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Why Do We Crave Comfort Food?

Ever crave something salty after a stressful workday? Or eat chocolates after a serious break-up like Elle Woods in Legally Blonde? Comfort foods such as pizza, chips, cookie and the pandemic favourite — ice cream — are usually either starchy or high in salt or sugar. Here we discuss the reasons for wanting to indulge in them when feeling stressed or sad. 

Emotional Eating

Obviously, the number one reason why people desire comfort food is to feel better. It’s a coping mechanism and a form of self-consolation when experiencing negative emotions. 

Several studies have proven that eating carbohydrate-rich foods makes people feel less anxious and depressed. According to Leslie Rennis, the associate professor at the Borough of Manhattan Community College, “Eating sweet and starchy food helps our bodies make serotonin, which makes us feel calmer and decrease the stress hormone: cortisol.” 

However, there are certain people who are more likely to crave comfort foods than others. Larry Christensen, professor and department chair of psychology at the University of Alabama, published a study stating that those who have seasonal affective disorder, premenstrual syndrome (PMS), major depressive disorder, and obesity are more likely to desire comfort food.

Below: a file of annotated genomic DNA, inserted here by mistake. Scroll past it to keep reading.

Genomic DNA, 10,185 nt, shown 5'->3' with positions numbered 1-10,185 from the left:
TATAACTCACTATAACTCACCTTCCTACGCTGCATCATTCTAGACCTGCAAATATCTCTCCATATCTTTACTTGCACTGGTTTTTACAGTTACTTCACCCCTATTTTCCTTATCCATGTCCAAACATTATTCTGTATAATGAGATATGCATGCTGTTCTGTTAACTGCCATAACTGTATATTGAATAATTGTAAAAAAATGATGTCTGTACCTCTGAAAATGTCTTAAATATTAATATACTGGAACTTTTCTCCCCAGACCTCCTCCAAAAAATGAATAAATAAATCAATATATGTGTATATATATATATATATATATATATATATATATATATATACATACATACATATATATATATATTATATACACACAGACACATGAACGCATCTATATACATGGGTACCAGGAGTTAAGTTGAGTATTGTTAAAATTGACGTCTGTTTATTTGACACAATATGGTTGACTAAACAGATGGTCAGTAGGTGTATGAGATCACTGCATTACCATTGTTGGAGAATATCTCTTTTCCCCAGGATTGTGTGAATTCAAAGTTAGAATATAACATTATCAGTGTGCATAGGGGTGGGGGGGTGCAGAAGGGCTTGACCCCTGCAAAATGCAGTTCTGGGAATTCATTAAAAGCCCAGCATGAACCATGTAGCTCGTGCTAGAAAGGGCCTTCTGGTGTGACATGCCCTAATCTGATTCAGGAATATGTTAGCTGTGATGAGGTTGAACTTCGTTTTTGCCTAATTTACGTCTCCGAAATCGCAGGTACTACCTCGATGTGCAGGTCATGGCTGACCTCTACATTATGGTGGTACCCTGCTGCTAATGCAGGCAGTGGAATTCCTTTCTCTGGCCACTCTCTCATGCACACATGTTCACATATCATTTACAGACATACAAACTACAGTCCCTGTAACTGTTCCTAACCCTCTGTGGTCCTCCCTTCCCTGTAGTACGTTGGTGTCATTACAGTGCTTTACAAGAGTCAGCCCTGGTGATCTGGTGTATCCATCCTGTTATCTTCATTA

While comfort foods might increase feelings of happiness, conversely for some it can make them feel worse. It’s been proven, for instance, that women feel guilty and unhealthy after bouts of comfort-food consumption. 

Rewarding Yourself

Our guts are responsible for releasing dopamine and serotonin — two hormones responsible for evoking feelings of pleasure and happiness. Psychology Today explains that our brain’s reward system is activated when we eat foods high in salt, sugar, or fats. Eating our favourite comfort foods activates the pleasure and reward centers also linked to addiction. 

Charles Spence, professor of Experimental Psychology at Oxford University, reported that women often crave comfort food when they’re feeling depressed, lonely, or guilty, whereas men eat comfort food as a reward for success.


If you’re someone who craves apple pie for dessert it might be because it reminds you of Thanksgiving dinner with your family. If not apple pie, you might prefer chocolate chip cookies because you used to bake them with your mom for Santa Claus.

Certain foods can bring back pleasant memories of holidays, gatherings, and celebrations we used to have with our loved ones. Shira Gabriel, a psychologist at the University of Buffalo, explains that comfort foods often happen to be those dishes that our caregivers made for us, so when feeling lonely or rejected, we will crave those foods.  

Let’s face it: we’ve all been guilty of emotional eating, and there’s nothing wrong with it, if it’s done in moderation. As satisfying as it is to give in to your cravings, it’s important to remember that comfort foods only provide short term relief. You may feel better in the moment, but eventually you must address the triggers for comfort food indulgence. If you don’t find other ways to cope with your feelings, it could affect your health. 

Mursal Rahman | Contributing Writer

Spring 2024

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